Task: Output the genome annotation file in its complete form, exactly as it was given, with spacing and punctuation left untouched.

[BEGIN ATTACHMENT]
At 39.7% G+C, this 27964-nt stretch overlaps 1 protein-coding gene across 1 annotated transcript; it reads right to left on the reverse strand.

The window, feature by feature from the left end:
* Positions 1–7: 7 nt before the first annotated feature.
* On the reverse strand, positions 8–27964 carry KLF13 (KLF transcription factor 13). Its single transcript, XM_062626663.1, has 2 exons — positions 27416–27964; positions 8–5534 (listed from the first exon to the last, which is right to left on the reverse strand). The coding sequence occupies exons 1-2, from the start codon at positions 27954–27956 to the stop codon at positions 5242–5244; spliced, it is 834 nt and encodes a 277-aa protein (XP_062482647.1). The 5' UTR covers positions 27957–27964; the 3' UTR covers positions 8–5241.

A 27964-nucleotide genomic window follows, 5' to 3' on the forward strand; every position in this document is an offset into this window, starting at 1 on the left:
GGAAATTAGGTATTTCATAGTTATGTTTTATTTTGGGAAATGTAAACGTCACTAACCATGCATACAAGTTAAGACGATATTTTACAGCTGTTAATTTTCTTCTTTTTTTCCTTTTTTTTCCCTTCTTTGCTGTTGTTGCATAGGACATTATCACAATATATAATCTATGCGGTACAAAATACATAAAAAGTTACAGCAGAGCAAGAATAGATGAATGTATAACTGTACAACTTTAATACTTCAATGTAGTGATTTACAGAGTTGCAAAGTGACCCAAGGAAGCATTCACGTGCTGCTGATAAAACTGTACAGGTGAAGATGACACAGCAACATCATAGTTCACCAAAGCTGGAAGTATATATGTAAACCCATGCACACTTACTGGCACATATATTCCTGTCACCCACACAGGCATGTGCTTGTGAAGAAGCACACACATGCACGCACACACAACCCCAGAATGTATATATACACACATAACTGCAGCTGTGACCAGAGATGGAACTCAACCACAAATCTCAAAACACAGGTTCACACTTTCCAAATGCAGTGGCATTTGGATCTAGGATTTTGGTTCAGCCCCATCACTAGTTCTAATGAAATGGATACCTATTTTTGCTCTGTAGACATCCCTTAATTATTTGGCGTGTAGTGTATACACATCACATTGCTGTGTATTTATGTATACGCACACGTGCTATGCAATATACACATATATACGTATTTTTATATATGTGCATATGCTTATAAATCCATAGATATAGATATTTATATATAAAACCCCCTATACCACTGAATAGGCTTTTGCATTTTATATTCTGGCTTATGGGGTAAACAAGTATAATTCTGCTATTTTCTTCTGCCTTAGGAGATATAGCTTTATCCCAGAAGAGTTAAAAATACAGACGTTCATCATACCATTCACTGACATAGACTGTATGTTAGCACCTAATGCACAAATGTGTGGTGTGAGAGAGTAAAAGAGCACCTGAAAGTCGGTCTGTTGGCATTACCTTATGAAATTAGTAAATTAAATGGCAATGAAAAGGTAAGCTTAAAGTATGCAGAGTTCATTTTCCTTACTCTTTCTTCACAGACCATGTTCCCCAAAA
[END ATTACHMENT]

At 39.7% G+C, this 27964-nt stretch overlaps 1 protein-coding gene across 1 annotated transcript; it reads right to left on the reverse strand.

The window, feature by feature from the left end:
* Positions 1–7: 7 nt before the first annotated feature.
* On the reverse strand, positions 8–27964 carry KLF13 (KLF transcription factor 13). Its single transcript, XM_062626663.1, has 2 exons — positions 27416–27964; positions 8–5534 (listed from the first exon to the last, which is right to left on the reverse strand). The coding sequence occupies exons 1-2, from the start codon at positions 27954–27956 to the stop codon at positions 5242–5244; spliced, it is 834 nt and encodes a 277-aa protein (XP_062482647.1). The 5' UTR covers positions 27957–27964; the 3' UTR covers positions 8–5241.

A 27964-nucleotide genomic window follows, 5' to 3' on the forward strand; every position in this document is an offset into this window, starting at 1 on the left:
GGAAATTAGGTATTTCATAGTTATGTTTTATTTTGGGAAATGTAAACGTCACTAACCATGCATACAAGTTAAGACGATATTTTACAGCTGTTAATTTTCTTCTTTTTTTCCTTTTTTTTCCCTTCTTTGCTGTTGTTGCATAGGACATTATCACAATATATAATCTATGCGGTACAAAATACATAAAAAGTTACAGCAGAGCAAGAATAGATGAATGTATAACTGTACAACTTTAATACTTCAATGTAGTGATTTACAGAGTTGCAAAGTGACCCAAGGAAGCATTCACGTGCTGCTGATAAAACTGTACAGGTGAAGATGACACAGCAACATCATAGTTCACCAAAGCTGGAAGTATATATGTAAACCCATGCACACTTACTGGCACATATATTCCTGTCACCCACACAGGCATGTGCTTGTGAAGAAGCACACACATGCACGCACACACAACCCCAGAATGTATATATACACACATAACTGCAGCTGTGACCAGAGATGGAACTCAACCACAAATCTCAAAACACAGGTTCACACTTTCCAAATGCAGTGGCATTTGGATCTAGGATTTTGGTTCAGCCCCATCACTAGTTCTAATGAAATGGATACCTATTTTTGCTCTGTAGACATCCCTTAATTATTTGGCGTGTAGTGTATACACATCACATTGCTGTGTATTTATGTATACGCACACGTGCTATGCAATATACACATATATACGTATTTTTATATATGTGCATATGCTTATAAATCCATAGATATAGATATTTATATATAAAACCCCCTATACCACTGAATAGGCTTTTGCATTTTATATTCTGGCTTATGGGGTAAACAAGTATAATTCTGCTATTTTCTTCTGCCTTAGGAGATATAGCTTTATCCCAGAAGAGTTAAAAATACAGACGTTCATCATACCATTCACTGACATAGACTGTATGTTAGCACCTAATGCACAAATGTGTGGTGTGAGAGAGTAAAAGAGCACCTGAAAGTCGGTCTGTTGGCATTACCTTATGAAATTAGTAAATTAAATGGCAATGAAAAGGTAAGCTTAAAGTATGCAGAGTTCATTTTCCTTACTCTTTCTTCACAGACCATGTTCCCCAAAA